Google Scholar

Budych, K., Helms, T. M., and Schultz, C. (2012). How do patients with rare diseases experience the medical encounter? Health Policy 105, 154–164. doi: 10.1016/j.healthpol.2012.02.018

PubMed Abstract | CrossRef Full Text | Google Scholar

Byrne, P. C. (2012). Training medical students on rare disorders. Orphanet J. Rare Dis. 7:A15.

Google Scholar

Council of the European Union (2009). Council Recommendation of 8 June 2009 on an Action in the Field of Rare Diseases (2009/C151/02). Available online at: (accessed June 12, 2020).

Google Scholar

Council of the European Union (2013). Directive 2013/55/EU of the European Parliament and of the Council. Available online at: (accessed July 20, 2020).

Google Scholar

Croskerry, P. (2003). The importance of cognitive errors in diagnosis and strategies to minimize them. Acad. Med. 78, 775–780. doi: 10.1097/00001888-200308000-00003

PubMed Abstract | CrossRef Full Text | Google Scholar

Czech, M., Baran-Kooiker, A., Atikeler, K., Demirtshyan, M., Gaitova, K., Holownia-Voloskova, M., et al. (2020). A review of rare disease policies and orphan drug reimbursement systems in 12 Eurasian countries. Front. Public Health 7:416. doi: 10.3389/fpubh.2019.00416

PubMed Abstract | CrossRef Full Text | Google Scholar

Domaradzki, J., and Walkowiak, D. (2019). Medical students’ knowledge and opinions about rare diseases: a case study from Poland. Intractable Rare Dis. Res. 8, 252–259. doi: 10.5582/irdr.2019.01099

PubMed Abstract | CrossRef Full Text | Google Scholar

Engel, P. A., Bagal, S., Broback, M., and Boice, N. (2013). Physician and patient perceptions regarding physician training in rare diseases: the need for stronger educational initiatives for physicians. J. Rare Dis. 1, 1–15.

Google Scholar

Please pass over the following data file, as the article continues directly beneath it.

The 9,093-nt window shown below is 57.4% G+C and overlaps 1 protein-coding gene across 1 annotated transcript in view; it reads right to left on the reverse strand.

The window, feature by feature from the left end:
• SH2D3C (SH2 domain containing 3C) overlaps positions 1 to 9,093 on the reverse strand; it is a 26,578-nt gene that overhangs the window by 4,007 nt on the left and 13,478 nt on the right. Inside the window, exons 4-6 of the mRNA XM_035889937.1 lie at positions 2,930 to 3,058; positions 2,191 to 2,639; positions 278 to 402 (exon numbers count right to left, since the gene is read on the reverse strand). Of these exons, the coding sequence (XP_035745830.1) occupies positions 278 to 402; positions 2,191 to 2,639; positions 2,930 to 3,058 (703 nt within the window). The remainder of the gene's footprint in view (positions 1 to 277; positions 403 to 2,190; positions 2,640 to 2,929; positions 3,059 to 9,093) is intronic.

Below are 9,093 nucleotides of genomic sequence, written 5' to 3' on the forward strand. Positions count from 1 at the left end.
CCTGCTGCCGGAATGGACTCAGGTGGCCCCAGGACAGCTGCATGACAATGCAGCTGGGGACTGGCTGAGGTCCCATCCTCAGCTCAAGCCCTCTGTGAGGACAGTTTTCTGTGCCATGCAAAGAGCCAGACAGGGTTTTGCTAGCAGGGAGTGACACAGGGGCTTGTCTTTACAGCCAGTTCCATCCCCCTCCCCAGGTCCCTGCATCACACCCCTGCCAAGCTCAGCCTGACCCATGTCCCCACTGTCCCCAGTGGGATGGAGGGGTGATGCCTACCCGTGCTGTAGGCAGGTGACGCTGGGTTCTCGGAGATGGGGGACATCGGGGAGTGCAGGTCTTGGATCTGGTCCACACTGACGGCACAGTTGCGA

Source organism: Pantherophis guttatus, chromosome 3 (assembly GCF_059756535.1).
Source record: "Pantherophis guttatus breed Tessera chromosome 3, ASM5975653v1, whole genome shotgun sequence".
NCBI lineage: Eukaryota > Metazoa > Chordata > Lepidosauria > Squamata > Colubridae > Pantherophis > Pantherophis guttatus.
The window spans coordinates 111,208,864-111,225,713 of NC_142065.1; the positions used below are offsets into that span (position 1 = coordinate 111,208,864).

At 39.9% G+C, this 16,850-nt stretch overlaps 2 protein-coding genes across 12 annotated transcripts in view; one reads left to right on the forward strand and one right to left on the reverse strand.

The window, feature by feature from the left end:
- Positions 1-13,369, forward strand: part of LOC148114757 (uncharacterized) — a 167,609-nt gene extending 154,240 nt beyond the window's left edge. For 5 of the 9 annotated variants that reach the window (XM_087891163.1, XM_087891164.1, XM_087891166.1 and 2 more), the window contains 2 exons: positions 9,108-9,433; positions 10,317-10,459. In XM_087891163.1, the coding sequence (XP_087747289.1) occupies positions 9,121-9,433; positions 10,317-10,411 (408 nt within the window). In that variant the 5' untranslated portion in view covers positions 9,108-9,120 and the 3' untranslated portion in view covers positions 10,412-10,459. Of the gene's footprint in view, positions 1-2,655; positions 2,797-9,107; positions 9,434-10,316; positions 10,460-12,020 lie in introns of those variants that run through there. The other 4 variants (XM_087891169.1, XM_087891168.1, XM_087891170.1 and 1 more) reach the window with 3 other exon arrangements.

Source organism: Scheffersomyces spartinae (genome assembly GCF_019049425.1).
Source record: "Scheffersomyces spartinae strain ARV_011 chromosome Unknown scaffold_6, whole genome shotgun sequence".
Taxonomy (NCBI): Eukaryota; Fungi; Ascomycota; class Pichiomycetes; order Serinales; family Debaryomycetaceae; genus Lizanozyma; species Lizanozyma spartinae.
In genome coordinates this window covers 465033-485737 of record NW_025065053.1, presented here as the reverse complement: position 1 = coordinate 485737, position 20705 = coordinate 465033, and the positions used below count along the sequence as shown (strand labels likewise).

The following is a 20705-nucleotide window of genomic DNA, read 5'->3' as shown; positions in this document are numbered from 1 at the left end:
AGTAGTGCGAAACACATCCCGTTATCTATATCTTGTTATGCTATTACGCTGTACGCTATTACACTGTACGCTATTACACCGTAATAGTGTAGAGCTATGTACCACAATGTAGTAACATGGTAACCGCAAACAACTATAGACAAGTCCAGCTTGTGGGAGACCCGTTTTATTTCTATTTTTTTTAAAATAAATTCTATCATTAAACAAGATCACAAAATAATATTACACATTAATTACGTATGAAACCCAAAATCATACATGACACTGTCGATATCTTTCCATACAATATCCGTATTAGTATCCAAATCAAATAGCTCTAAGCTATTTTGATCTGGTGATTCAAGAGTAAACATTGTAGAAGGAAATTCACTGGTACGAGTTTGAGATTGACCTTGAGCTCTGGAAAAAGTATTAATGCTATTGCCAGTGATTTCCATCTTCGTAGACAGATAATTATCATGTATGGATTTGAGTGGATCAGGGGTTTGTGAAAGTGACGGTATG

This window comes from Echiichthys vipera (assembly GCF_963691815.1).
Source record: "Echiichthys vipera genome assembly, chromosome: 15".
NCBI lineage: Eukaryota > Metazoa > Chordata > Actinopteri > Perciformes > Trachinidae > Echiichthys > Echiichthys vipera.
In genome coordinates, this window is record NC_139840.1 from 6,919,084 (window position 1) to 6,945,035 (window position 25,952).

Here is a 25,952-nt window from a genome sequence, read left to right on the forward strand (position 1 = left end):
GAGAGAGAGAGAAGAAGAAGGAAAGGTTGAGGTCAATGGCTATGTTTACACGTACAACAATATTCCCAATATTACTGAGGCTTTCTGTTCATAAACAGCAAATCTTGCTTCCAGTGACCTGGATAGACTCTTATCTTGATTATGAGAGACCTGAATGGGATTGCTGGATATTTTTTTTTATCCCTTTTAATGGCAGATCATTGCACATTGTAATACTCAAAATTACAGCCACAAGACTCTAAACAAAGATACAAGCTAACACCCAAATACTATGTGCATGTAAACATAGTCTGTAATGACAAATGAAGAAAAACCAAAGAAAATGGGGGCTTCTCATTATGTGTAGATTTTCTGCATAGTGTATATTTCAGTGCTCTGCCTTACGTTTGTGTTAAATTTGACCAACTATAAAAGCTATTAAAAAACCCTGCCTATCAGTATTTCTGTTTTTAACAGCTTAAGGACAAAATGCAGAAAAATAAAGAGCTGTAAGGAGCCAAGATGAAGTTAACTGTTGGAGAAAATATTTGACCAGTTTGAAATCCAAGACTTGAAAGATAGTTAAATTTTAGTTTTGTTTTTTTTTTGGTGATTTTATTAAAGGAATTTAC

Eurordis (2009). The Voice of 12000 Patients. Experiences and Expectations of Rare Disease Patients on Diagnosis and Care in Europe. Available online at: (accessed July 3, 2020).

Google Scholar

Eurostat (2005). The Handbook of Recommended Practices for Questionnaire Development and Testing in the European Statistical System. Available online at: (accessed August 12, 2020).

Google Scholar

Eva, K. W., and Regehr, G. (2005). Self-assessment in the health professions: a reformulation and research agenda. Acad. Med. 80:S46–S54. doi: 10.1002/chp.198

PubMed Abstract | CrossRef Full Text | Google Scholar

Greb, A. E., Brennan, S., McParlane, L., Page, R., and Bridge, P. D. (2009). Retention of medical genetics knowledge and skills by medical students. Genet. Med. 11, 365–370. doi: 10.1097/gim.0b013e31819c6b2d

PubMed Abstract | CrossRef Full Text | Google Scholar

Green, A. R., Carrillo, J. E., and Betancourt, J. R. (2002). Why the disease-based model of medicine fails our patients. West. J. Med. 176, 141–143.

Google Scholar

Jonas, K., Waligóra, M., Hołda, M., Sulicka-Grodzicka, J., Strach, M., Podolec, P., et al. (2017). Knowledge of rare diseases among health care students – the effect of targeted education. Przegl. Epidemiol. 71, 80–89.

Google Scholar

Kawalec, P., Sagan, A., and Pilc, A. (2016). The correlation between HTA recommendations and reimbursement status of orphan drugs in Europe. Orphanet J. Rare Dis. 11:122. doi: 10.1186/s13023-016-0501-4

PubMed Abstract | CrossRef Full Text | Google Scholar

Khosla, N., and Valdez, R. (2018). A compilation of national plans, policies and government actions for rare diseases in 23 countries. Intractable Rare Dis. Res. 7, 213–222. doi: 10.5582/irdr.2018.01085

PubMed Abstract | CrossRef Full Text | Google Scholar